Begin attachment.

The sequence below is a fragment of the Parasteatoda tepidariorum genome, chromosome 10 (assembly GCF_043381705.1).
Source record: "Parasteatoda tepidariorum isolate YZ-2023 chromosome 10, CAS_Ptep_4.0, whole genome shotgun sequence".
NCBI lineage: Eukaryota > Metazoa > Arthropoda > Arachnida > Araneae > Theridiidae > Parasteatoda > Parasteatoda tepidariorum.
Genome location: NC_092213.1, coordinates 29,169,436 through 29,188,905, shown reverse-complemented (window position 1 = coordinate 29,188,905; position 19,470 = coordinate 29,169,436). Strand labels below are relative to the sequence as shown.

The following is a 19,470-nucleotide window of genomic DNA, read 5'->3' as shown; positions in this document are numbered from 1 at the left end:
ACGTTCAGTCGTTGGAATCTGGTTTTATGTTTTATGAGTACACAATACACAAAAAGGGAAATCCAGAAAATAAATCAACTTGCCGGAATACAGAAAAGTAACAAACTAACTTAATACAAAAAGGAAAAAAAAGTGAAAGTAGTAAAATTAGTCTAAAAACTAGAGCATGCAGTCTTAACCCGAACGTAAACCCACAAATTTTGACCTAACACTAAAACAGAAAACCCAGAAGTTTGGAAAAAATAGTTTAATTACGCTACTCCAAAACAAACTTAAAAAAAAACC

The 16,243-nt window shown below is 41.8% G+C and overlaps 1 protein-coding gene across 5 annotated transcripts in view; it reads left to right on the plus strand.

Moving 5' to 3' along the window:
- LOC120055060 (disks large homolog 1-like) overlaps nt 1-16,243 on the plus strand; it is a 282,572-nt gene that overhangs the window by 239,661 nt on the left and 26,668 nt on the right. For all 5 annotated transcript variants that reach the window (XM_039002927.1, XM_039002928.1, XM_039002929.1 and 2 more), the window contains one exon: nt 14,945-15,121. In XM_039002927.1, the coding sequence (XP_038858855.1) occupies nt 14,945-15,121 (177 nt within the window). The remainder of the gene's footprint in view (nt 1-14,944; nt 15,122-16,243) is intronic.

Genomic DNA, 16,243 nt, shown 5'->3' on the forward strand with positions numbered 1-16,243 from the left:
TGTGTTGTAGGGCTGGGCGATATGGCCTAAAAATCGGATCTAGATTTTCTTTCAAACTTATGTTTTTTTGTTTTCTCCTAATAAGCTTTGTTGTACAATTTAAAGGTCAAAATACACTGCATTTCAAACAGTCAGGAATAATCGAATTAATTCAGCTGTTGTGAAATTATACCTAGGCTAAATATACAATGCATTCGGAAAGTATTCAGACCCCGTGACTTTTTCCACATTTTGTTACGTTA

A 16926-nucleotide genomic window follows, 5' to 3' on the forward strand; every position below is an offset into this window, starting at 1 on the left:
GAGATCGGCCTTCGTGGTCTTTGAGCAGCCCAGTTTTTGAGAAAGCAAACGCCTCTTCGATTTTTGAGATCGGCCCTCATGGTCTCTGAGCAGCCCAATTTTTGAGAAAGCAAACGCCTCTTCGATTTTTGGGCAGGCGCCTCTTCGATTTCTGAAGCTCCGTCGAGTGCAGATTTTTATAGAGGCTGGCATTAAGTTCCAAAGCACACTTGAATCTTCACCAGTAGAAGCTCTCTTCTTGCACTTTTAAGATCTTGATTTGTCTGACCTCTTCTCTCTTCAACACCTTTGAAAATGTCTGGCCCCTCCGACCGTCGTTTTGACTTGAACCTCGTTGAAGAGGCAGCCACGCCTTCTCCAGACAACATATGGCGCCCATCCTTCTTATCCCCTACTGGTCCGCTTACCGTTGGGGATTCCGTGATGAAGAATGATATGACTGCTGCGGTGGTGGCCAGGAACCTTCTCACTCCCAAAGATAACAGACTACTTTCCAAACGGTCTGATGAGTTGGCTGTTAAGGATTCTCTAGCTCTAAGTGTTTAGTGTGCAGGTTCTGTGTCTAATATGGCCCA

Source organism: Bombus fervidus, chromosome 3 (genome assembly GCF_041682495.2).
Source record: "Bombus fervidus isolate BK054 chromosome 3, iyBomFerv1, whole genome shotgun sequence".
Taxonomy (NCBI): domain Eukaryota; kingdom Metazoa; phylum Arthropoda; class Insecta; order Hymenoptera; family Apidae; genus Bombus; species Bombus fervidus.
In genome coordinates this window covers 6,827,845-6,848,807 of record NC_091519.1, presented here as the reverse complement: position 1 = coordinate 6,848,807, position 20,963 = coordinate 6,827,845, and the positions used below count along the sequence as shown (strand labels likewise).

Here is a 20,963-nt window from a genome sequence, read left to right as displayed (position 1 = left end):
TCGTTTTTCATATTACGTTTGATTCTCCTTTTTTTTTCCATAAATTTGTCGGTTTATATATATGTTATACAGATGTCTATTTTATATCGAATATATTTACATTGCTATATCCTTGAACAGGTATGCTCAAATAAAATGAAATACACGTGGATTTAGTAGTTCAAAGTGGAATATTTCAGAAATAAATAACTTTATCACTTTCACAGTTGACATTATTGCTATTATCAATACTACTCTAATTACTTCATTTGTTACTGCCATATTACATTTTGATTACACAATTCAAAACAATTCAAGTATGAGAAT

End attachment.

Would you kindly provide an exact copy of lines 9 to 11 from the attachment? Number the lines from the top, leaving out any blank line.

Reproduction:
- LOC120055060 (disks large homolog 1-like) overlaps nt 1-16,243 on the plus strand; it is a 282,572-nt gene that overhangs the window by 239,661 nt on the left and 26,668 nt on the right. For all 5 annotated transcript variants that reach the window (XM_039002927.1, XM_039002928.1, XM_039002929.1 and 2 more), the window contains one exon: nt 14,945-15,121. In XM_039002927.1, the coding sequence (XP_038858855.1) occupies nt 14,945-15,121 (177 nt within the window). The remainder of the gene's footprint in view (nt 1-14,944; nt 15,122-16,243) is intronic.

Genomic DNA, 16,243 nt, shown 5'->3' on the forward strand with positions numbered 1-16,243 from the left:
TGTGTTGTAGGGCTGGGCGATATGGCCTAAAAATCGGATCTAGATTTTCTTTCAAACTTATGTTTTTTTGTTTTCTCCTAATAAGCTTTGTTGTACAATTTAAAGGTCAAAATACACTGCATTTCAAACAGTCAGGAATAATCGAATTAATTCAGCTGTTGTGAAATTATACCTAGGCTAAATATACAATGCATTCGGAAAGTATTCAGACCCCGTGACTTTTTCCACATTTTGTTACGTTA